LCCI insists cost-reflective tariff is inevitable in Nigeria


… tasks FG on economic sustainability plan

Worried about the challenges in the power sector especially on tariff increase, the Lagos Chamber of Commerce and Industry, LCCI has stressed that the Cost Reflective Tariff is inevitable for the sustainable development of Nigeria’s power sector.

Speaking at a media briefing with newsmen in Lagos, the President, Lagos Chamber of Commerce and Industry {LCCI}, Toki Mabogunje [Mrs]  said: “We acknowledge the postponement of the planned hike in electricity tariff by the power distribution companies to the first quarter of 2021, considering its impact on households and businesses who are yet to recover from the covid-19 shock.”

According to her : “We understand that the upward review of power tariff is inevitable due to the rising cost of electricity generation in the country. Current tariffs represent 60% of actual cost-reflective tariff, while the shortfall is being covered by the Federal Government through subsidies. Electricity supply is being challenged by inappropriate tariffs which undermines the economics of investment in the power sector and consequently inhibiting investment in the sector.  This situation also impacts adversely on liquidity in the sector.”She added:

“However, equitable billing demands that electricity consumers are metered. This is the only way to engender the confidence of consumers in the billing process.  Metering should therefore be accorded a high priority.”

Also commenting on the deregulation of the downstream sector of the nation’s oil industry, Mabogunje said: “The Lagos Chamber acknowledges the removal of subsidy on Premium Motor Spirit (PMS) and sees it as step in the right direction in rescuing the economy from further fiscal quandary. Fuel subsidy had for long constituted a huge burden on the country’s public finances and constrained Federal Government’s investment in hard and soft infrastructures.

“The transition to a market-based pricing regime in the downstream segment of the oil sector is a move in the right direction. The Petroleum Product Pricing Regulatory Agency (PPPRA) has pledged to monitor market trends and advise Nigerian National Petroleum Corporation (NNPC) and Oil Marketing Companies (OMCs) in determining pump price of PMS every month, which will be based on the prevailing market realities.  However, price fixing by the PPPRA is not consistent with the philosophy of a market driven downstream sector.  It is a contradiction in terms.

“Also, we are deeply concerned that despite various reviews of the Petroleum Industry Bill (PIB) in the last decade, the bill is yet to be signed into law. The non-passage of the bill has deprived the oil sector and the broader economy of enormous private investment inflows into the sector, among other benefits. The Lagos Chamber calls for an expeditious consideration and passage of the revised bill by the National Assembly.”

However in another development, the  chamber tasked the Federal Government on the execution of the Economic Sustainability Plan (ESP).

“We commend the Economic Sustainability Plan (ESP) of the Federal government aimed at ensuring that the economy recovers quickly from the effect of the Covid-19 pandemic and continues on a growth path sustainably. We recognize that the ESP as submitted by the committee seeks to foster new ways of working, producing, learning, and managing public health and safety in the years to come.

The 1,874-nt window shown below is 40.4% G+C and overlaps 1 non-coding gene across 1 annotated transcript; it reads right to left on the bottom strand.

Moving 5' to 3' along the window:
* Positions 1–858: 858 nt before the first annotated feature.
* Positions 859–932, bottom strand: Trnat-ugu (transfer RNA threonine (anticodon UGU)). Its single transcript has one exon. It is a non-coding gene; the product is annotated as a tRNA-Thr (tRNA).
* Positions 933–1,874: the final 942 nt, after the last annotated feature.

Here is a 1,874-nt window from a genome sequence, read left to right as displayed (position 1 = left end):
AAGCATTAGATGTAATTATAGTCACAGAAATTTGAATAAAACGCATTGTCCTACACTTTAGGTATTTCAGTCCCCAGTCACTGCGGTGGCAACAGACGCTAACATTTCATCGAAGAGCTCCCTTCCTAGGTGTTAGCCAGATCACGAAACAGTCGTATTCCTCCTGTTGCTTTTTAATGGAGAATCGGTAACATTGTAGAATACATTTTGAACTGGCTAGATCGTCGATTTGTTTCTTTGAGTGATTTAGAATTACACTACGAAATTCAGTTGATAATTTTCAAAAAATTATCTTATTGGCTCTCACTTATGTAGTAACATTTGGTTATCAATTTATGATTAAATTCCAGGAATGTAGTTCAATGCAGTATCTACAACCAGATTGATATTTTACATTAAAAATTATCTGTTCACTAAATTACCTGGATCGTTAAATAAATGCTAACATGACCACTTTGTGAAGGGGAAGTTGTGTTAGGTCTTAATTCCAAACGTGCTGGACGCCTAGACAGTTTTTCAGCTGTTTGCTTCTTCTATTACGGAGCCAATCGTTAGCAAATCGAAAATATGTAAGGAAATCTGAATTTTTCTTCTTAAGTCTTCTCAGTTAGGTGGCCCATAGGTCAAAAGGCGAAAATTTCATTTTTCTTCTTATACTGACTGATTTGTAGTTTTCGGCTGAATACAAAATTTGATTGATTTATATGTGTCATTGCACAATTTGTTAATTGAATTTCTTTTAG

“This includes building resilience across critical sectors, including aviation, education, healthcare, internal security, mining, water, and sanitation. We are also aware from the report that government intends to carry out key projects that includes:

A Mass Agricultural Programme (20,000 to 200,000 hectares per state, Create 5 million jobs in the agricultural sector while boosting agricultural production and guaranteeing food security), Extensive Public Works and Road Construction Programme (focusing on both major and rural roads), Mass Housing Programme (to deliver up to 300,000 homes annually), Installation of Solar Home Systems (Project will cover up to 5 million households, serving about 25 million individual  Nigerians who are currently not connected to the National Grid), Strengthening the Social Safety Net, Support for Micro, Small & Medium Enterprises (Implementation of a scheme to support business activities of MSMEs).

“To accomplish these, government has opted for the stimulus package of N2.3tn and intends to  obtain the resources for the stimulus from Special Accounts – N500bn; CBN structured lending – N1.11bn; as well as portions of the resources to be obtained from external bilateral/multilateral sources – N334bn and other funding sources – N302.9bn.

“However, we are concerned in the following areas: The composition of the committee saddled with the ESP largely excluded the organized private sector and they were not actively represented in drawing this plan. While we see this as a significant omission on the part of the government, we would however advise that the OPS be actively involved in ensuring the implementation as well as in monitoring the progress of the recommended activities going forward.

We applaud the intended drive of mass agricultural programme targeting cultivation of 20,000 to 200,000 hectares, creating 5 million jobs. We advise that measures that concerns marketing, postharvest losses as well as government buy-back of produce from this mass production be properly structured and put in place to prevent glut of agricultural products which could lead to depressed prices and disincentive to farmers. It is important that strong emphasis be laid in ensuring market outlets before engaging in production activities.”